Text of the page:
4. Liberty of movement: Ensure the freedom to leave one’s own country, including for the purpose of seeking asylum by ending the practice of shooting those who try to cross the border and sending agents to abduct the escapees and the foreign nationals who help them, and, urge states to comply with their obligations to observe the principle of non-refoulement under the Refugee Convention and Torture Convention;
  5. International abductions: Return the foreign abductees, namely the nationals of South Korea and Japan and ethnic Koreans from Japan since the Korean War, including the at least six South Korean citizens that continue to be detained and the eleven hostages of the Korean Air YS-11 hijacking terror, as well as unknown number of women abducted from Europe, the Middle East and Asia for forced marriage; and
  6. COVID-19 pandemic: Respect and ensure the right to life, liberty and security of person, the right not to be subjected to enforced disappearance, torture or cruel, inhuman or degrading treatment or punishment and other fundamental rights and freedoms of North Korean and foreign citizens at all time in fighting the pandemic

We further request the resolution to call upon states to observe the principle of non-refoulement vis-à-vis North Korea especially for the protection of the right not to be subjected to torture, enforced disappearance and arbitrary deprivation of life, liberty and security of person; to investigate and prosecute persons suspected of committing international crimes in North Korea under the principle of aut dedere aut judicare; to request the High Commissioner to increase the visibility of the work and findings by the OHCHR, including its field-based structure in Seoul, by hiring public relations officer(s); and to encourage the United Nations to facilitate standardization in documentation and access to open sources.

The UN General Assembly has an opportunity and responsibility to uphold the human rights of the North Korean people with this upcoming resolution. We need not reiterate that the North Korean people are entitled to human rights and fundamental freedoms, and the dignity and worth of the human person, as reaffirmed by the peoples of the United Nations.

Sincerely,

Thank you for your consideration. We would be pleased to discuss these matters further with your staff.

Groups

1969 KAL Abductees’ Families AssociationSouth Korea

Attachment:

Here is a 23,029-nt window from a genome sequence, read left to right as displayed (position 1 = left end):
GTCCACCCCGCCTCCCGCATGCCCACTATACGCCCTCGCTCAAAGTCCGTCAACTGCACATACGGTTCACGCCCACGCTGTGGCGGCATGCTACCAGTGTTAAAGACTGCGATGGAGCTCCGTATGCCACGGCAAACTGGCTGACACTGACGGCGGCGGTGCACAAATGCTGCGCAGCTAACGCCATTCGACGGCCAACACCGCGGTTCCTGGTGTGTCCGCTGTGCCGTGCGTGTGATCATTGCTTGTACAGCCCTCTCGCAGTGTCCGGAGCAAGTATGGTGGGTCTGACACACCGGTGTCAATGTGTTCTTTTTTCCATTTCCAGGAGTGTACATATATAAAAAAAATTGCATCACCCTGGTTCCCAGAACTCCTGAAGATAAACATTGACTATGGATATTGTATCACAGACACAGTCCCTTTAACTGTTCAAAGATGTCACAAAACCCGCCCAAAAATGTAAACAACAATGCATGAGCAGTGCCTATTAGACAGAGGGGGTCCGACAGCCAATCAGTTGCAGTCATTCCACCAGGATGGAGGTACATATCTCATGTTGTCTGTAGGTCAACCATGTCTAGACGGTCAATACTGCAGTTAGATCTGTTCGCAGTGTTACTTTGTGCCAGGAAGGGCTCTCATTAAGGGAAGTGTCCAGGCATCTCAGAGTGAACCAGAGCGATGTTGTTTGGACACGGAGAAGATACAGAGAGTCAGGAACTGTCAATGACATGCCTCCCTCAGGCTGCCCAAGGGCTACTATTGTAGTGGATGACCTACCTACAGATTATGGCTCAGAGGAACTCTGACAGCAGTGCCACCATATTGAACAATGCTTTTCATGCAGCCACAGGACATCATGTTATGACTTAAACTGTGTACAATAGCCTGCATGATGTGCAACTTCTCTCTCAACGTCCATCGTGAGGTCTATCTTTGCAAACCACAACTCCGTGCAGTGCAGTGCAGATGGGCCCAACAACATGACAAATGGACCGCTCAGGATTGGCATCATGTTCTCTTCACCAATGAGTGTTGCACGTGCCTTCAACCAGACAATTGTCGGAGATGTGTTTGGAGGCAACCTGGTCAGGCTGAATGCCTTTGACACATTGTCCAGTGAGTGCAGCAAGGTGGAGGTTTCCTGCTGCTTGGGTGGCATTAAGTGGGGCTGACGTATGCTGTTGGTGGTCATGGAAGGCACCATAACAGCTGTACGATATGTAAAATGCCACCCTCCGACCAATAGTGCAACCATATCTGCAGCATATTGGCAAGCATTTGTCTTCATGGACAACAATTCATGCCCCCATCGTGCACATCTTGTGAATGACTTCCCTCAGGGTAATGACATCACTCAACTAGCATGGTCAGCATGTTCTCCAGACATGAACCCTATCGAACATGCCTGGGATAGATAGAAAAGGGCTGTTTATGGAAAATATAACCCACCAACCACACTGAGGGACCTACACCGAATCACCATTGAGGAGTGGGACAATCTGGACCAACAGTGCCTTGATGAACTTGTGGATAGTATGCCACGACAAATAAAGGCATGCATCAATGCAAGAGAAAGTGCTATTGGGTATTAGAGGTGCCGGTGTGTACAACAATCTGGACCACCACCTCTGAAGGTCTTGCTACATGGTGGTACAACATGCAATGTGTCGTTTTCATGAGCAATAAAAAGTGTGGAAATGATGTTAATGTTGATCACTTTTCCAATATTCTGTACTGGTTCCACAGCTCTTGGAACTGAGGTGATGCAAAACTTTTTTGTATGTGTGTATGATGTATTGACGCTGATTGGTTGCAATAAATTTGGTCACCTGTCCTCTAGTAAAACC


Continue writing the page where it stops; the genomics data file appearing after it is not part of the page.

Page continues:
Arakan Rohingya National Organisation (ARNO)United Kingdom
BALAOD MindanawPhilippines
Beyond the BoundarySouth Korea
Christian Solidarity WorldwideUnited Kingdom
Citizens’ Alliance for North Korean Human Rights (NKHR)South Korea
Committee for Human Rights in North Korea (HRNK)United States of America
Human AsiaSouth Korea
Human Rights Data Analysis Group (HRDAG)United States of America
Human Rights FoundationUnited States of America
Improving North Korean Human Rights CenterSouth Korea
Institute for Transitional Justice and Integration (ITJI)South Korea
International Child Rights Center (InCRC)South Korea
Justice For North KoreaSouth Korea
Korea Future InitiativeUnited Kingdom
Korean War Abductees Family Union (KWAFU)South Korea
Korean War POW Family AssociationSouth Korea
Lawyers for human rights and unification of KoreaSouth Korea
Liberty in North Korea (LiNK) 
LUMENUnited States of America
Network for North Korean Democracy and Human RightsSouth Korea
No Chain for North KoreaUnited States of America
North Korea Strategy CenterSouth Korea
Now Action & Unity for Human rightsSouth Korea
Open North KoreaSouth Korea
People for Successful Corean Reunification (PSCORE)South Korea
Rohingya Human Rights NetworkCanada
Stepping StonesUnited Kingdom
The 88 ProjectUnited States of America
Transitional Justice Working GroupSouth Korea
Unification AcademySouth Korea
Unification Media GroupSouth Korea
Unification Strategy InstitutionSouth Korea

Individuals

David Alton, LordIndependent Crossbench Member of the House of Lords & Co-chair of the All Party Parliamentary Group on North Korea 
Sonja BiserkoFormer Commission of Inquiry (COI) member on the situation of human rights in the DPRK & current chair at the Helsinki Human Rights Committee in Serbia
Yanghee Lee, Ph.D.Former UN Special Rapporteur on the situation of human rights in Myanmar / Former Chairperson of UN Committee on the Rights of the Child
Vitit MuntarbhornFormer UN Special Rapporteur on the situation of human rights in the DPRK

===================================
October 14, 2020

Josep Borrell Fontelles